Kayanihan: One nation, one song
MANILA, Philippines - If there is anything to be said about Filipinos, it is that we are a nation that loves to sing. Whether in competitions or karaoke sessions, music bridges gaps and allows Pinoy talent to shine through.
What better way to mobilize the nation than through the universality of music?
The "The Kayanihan Project: Bayanihan para sa Awit ng Filipino" aims to unite the Filipino people in the spirit of optimism and creativity, in what would be the first song written by the nation.
The name "Kayanihan" brings together two concepts that embody the Filipino spirit of unity and perseverance -- the term bayanihan and the phrase "kaya natin gawin kahit ano." (We can achieve anything.)
"The simple message with 'Kayanihan' was that, 'unti-unti, nabubuo na ang pangarap nating Pilipinas.'" the organizers said in a statement. "If we could band together to pull this off, we could do anything."
Ultimately, the project is aimed at "creating something huge out of everybody's small but meaningful efforts."
Industry veterans Maestro Ryan Cayabyab and Songbird Regine Velasquez, along with Pinoy Rap Icon Gloc-9 and pop act Itchyworms, will work on piecing together lyrical entries gathered through the project.
The best entries will be patterned to Cayabyab's 70s hit "Kay Ganda ng Ating Musika," which was the winner of the first Metropop Song Festival in 1978.
"By using the song 'Kay Ganda ng Ating Musika,' we have a campaign that hinges on Pinoy music history too," Cayabyab told Rappler.
Mr. C, Gloc-9 and the Itchyworms are to begin sorting through entries on Tuesday, June 18, where they will work on giving the song a contemporary and upbeat twist. Regine Velasquez will serve as the standard bearer of the song.
Cayabyab told Rappler that he immediately said yes when asked to take part in the project. "No ifs, no buts."
"I believe that our present situation merits being mentioned, trumpeted or talked about. I can only contribute in a sector where I know I can give my best, and that is communications -- through music and song."
Mr. C believes this endeavor is an effective way to inspire a positive attitude in the community. He likens the project to "music therapy," wherein singing and swaying to rhythmic beats lighten the heaviest of burdens.
"If music can fan the flames of revolution, it can also help create an atmosphere of wellness and happiness.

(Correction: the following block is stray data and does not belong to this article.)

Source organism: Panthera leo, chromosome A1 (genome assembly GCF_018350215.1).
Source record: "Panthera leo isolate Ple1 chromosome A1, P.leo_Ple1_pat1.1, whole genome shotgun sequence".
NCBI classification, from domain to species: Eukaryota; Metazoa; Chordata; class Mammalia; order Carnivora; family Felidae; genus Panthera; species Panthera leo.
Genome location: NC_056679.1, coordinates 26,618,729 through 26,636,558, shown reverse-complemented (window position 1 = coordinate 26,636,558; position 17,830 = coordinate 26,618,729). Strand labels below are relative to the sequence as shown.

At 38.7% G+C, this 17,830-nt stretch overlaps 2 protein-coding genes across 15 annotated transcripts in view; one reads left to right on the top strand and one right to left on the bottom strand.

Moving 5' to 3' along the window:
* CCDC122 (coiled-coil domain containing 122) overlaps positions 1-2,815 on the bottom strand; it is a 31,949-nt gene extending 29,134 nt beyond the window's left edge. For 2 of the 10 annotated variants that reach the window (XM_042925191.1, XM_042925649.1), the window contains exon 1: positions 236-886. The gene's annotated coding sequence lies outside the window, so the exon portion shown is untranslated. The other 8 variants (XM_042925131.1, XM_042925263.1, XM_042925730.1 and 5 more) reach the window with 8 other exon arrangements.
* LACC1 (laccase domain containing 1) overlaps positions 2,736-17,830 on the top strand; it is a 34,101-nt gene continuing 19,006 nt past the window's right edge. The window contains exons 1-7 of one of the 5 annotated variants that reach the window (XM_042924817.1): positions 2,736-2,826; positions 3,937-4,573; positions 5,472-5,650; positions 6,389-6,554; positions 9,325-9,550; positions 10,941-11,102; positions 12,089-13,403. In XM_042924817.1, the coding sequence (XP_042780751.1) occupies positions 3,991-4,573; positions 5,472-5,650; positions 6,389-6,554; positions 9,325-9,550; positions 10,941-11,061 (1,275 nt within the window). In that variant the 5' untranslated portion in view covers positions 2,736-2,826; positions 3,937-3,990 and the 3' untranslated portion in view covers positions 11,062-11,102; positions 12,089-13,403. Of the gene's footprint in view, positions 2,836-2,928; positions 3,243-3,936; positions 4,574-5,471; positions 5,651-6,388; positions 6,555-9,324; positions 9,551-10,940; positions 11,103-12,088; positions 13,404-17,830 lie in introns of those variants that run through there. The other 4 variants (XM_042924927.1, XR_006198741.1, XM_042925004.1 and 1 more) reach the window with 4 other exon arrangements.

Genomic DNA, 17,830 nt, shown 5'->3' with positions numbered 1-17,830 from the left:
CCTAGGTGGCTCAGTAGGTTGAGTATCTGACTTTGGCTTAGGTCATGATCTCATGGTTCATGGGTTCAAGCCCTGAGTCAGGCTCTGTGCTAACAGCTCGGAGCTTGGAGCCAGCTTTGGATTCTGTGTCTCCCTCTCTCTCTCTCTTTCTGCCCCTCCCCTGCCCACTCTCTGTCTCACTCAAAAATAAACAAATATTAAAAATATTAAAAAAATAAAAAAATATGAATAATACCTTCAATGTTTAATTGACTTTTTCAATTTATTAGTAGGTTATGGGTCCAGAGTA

"Personally speaking, it is not a 'cause' or an advocacy but more of a happy coming together of friends, family, community and hopefully the entire nation, grateful for the positive spirit enveloping the country."
One need not be a professional lyricist or musically inclined to contribute to the project. The only requirement is a positive attitude.
To the tune of Cayabyab's "Kay Ganda ng Atng Musika," participants must answer the question; "Paano mo nasasabing gumaganda na ang buhay sa Pilipinas ngayon?" (How do you think has life improved in the Philippines?)
All Filipinos, whether by blood, by law, or by heart, are encouraged to join.
Mr. C assures the selection process is "free-flowing" and exciting. "The most inspiring lyrics will surely jump out at us.
"We would love to try to pick up lyrics that will tell stories people will strongly relate to. There is a plan but the process right now is pretty free-flowing because like the proverbial box of chocolates from Forrest Gump, we don't know what we are going to get, which makes us nervous, but in an exciting way."
The organizers say they wish to someday see this project becoming a tradition, passed on to different groups, collaborators and "everyday Filipino lyricists and singers."
"We want the song to live a life of its own, for people to take it and do their own versions of it, if they wish."
"We could come up with many different co-created songs in the future with relevant messages that will continue to inspire unity, pride and positivity."
Know more about Kayanihan here:
Those up for the challenge may also be featured in the song's music video.
Deadline of submissions is June 16. - Rappler.com